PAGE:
"The cockpit ejected? Must have been bad," said Rachel, feeling a slight guilt at destroying her grandmother’s favourite shuttle. But that was nothing beside the survivor’s guilt over Piotr, so it was shoved to the back of the queue. "As I said, thank you for rescuing me. Anything could have happened."

She glanced around. "And now – if you don’t mind telling me – where, er, when the hell am I?!"


General Sir George Stawes was not having a good day.

It was bad enough having to live under a government that tried to please its disparate political components by stripping down the military with one hand, and demanding they take on more tasks with the other. This disaster had made it worse, with the Army being called out to assist the police in untangling the chaos that had swept the country – and often finding that their own helicopters and planes refused to start.

But this absolutely took the proverbial biscuit.

The staff car came to a halt outside the field. Stawes noted that the joint Army and police operation had moved forward rapidly – at who knew what cost elsewhere… – and that the whole area had been sealed off. What with one thing and another, no-one had had anything like enough yellow hazard tape, so some of the perimeter was made up of the oddest things – even a series of traffic cones. Stawes would have found it amusing, had the situation been less serious.


They’d put up a couple of tents to hide the objects, a medium-sized one and a much larger, circus-sized, item. Even that didn’t really work: the larger object was completely covered, but the trails it had torn through the earth behind were still prominently displayed. Get those covered up, he thought, knowing the forensics people would scream to high heaven if he just had them scuffed out. The satellites may still mostly be down, but sooner or later the U.S. or someone will catch sight of this – and they’ll want answers.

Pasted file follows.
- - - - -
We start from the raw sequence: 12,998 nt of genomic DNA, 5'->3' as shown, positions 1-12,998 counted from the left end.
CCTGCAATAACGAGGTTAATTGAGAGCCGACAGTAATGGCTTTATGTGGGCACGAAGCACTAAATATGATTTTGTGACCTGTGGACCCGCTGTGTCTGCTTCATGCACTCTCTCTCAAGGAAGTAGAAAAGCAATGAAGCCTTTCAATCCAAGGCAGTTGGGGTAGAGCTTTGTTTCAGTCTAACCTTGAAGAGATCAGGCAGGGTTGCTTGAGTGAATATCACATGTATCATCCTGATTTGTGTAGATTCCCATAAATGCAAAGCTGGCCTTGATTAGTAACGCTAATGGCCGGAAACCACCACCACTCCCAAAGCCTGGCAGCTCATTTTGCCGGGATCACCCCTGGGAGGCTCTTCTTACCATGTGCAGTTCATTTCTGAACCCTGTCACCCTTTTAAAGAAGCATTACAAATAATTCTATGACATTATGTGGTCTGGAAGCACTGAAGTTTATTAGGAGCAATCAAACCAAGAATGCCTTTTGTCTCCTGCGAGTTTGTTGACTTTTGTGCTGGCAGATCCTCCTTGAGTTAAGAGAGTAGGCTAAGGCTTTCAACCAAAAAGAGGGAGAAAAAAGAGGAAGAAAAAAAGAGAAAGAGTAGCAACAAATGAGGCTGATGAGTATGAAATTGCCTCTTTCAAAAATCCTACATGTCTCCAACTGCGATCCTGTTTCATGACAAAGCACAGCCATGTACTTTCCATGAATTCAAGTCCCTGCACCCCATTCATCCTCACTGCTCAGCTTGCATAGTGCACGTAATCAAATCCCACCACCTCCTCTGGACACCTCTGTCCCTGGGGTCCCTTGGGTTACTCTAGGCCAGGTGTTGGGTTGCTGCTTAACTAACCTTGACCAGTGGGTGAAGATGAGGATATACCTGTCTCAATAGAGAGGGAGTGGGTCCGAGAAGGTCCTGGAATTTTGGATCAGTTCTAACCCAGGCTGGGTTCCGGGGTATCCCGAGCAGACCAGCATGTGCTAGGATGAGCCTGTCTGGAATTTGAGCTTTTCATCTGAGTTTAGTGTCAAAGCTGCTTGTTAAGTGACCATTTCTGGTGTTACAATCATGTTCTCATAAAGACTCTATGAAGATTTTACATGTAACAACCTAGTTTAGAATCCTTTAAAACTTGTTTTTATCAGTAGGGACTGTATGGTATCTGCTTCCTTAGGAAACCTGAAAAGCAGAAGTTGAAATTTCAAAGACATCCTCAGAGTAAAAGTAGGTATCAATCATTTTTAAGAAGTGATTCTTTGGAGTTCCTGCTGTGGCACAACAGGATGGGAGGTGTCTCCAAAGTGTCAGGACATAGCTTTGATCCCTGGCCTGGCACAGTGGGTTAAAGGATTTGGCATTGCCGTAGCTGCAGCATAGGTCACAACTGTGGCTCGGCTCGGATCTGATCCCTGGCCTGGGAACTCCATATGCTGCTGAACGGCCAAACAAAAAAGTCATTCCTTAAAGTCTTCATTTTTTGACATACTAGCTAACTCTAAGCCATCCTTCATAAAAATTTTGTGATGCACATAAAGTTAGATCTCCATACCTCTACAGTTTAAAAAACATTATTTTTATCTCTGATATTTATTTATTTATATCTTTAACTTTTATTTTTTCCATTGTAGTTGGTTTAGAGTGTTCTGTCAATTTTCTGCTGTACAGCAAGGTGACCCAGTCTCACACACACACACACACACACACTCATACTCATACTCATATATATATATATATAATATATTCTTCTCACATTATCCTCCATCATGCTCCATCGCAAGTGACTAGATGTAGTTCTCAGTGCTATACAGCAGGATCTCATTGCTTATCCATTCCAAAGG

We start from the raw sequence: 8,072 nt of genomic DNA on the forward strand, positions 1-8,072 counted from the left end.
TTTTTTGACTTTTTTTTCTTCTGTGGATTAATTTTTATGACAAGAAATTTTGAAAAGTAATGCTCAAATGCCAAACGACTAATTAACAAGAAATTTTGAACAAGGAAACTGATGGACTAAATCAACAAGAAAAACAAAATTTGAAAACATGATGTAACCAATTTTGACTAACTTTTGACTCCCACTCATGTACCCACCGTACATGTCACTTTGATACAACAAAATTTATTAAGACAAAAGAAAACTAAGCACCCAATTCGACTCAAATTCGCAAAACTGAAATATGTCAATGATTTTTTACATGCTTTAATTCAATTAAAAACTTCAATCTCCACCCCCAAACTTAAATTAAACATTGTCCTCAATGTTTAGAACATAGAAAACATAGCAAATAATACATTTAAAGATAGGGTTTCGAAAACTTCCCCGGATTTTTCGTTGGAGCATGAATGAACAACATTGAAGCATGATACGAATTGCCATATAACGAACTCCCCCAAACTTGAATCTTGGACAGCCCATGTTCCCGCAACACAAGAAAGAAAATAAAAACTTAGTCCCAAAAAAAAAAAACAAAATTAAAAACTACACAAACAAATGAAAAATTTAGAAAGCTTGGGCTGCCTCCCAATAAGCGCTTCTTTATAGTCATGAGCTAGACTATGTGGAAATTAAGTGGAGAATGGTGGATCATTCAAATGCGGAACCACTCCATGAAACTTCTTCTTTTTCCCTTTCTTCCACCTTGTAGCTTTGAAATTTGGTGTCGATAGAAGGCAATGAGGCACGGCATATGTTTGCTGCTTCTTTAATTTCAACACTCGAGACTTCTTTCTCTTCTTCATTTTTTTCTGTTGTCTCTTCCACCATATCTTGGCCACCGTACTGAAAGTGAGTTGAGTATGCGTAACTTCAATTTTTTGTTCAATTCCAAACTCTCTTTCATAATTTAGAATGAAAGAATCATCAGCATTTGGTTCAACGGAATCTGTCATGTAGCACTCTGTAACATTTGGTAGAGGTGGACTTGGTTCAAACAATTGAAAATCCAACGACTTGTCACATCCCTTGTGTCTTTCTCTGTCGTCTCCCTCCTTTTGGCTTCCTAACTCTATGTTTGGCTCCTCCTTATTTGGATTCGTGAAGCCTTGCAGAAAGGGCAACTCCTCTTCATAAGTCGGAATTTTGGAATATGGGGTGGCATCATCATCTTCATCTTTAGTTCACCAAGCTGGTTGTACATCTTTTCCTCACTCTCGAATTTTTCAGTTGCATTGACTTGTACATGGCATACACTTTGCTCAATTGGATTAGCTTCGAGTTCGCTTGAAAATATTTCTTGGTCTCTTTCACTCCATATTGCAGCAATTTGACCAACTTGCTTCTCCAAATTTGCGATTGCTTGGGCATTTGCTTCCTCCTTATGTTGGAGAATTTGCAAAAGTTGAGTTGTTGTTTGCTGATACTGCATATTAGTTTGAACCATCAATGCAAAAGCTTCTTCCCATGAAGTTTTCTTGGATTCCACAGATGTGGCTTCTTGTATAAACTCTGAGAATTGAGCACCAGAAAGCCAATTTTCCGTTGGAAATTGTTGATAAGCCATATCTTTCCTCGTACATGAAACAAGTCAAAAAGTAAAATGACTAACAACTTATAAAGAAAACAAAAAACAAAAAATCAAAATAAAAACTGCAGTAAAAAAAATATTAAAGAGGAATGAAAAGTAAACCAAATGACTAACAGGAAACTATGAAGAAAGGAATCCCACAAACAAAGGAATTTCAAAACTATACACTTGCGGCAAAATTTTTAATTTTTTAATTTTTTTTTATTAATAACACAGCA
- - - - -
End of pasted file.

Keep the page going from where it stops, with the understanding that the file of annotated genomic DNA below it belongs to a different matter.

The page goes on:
Of course, knowing this PM, they’d probably get them, Stawes thought as he ground his teeth. But even then, he’d need to find some answers to give.

The on-duty officer, Colonel Brian Davidson, offered a hasty salute as Stawes made his way to the smaller tent. The general returned it. "How are things going, Colonel?" he asked grimly: so far, just enough confused information had reached him to disturb him mightily.

Davidson hesitated. "The best word I can think of, sir, is…strangely." He nodded to one side, where a lanky young man wearing the dog collar of an Anglican vicar stood, his arms folded defiantly, between two police constables. "Mr Barrowclough here reported it to us; we’ve detained him under the Freedom of Information Act."

Davidson seemed to miss the irony completely, Stawes thought sadly: the younger generation. "Very well," he said, "but what about these…objects, anyway? What little coherent data I got implied it was more than the run of the mill stuff. A crashed spy plane from somebody? The EMP got it?"

The colonel paused again. "Sir, I think it’s best if I just show you." Turning, he flipped up a flap of the smaller tent. That was a relative term: it was still large enough to comfortably house twenty fighting men. Stawes followed.

Inside was a green and khaki cave. Little sunlight penetrated; after all, these tents were designed with just this purpose in mind, and were resistant to most optical-scan techniques. Instead, a hastily set up series of electric lights shed a glow on the object at the centre of the tent.

The…object. Stawes tried to describe it to himself. About the size of a medium sized car, one of the more rounded Eurobox hatchbacks perhaps. No wheels, though…he looked closer, looked into the open…canopy? He noted what were obviously flight controls of some kind, something roughly like a pilot’s chair, and (puzzledly), the layer of sticky grey goo on the floor. "An ejectable cockpit?" he finally pronounced.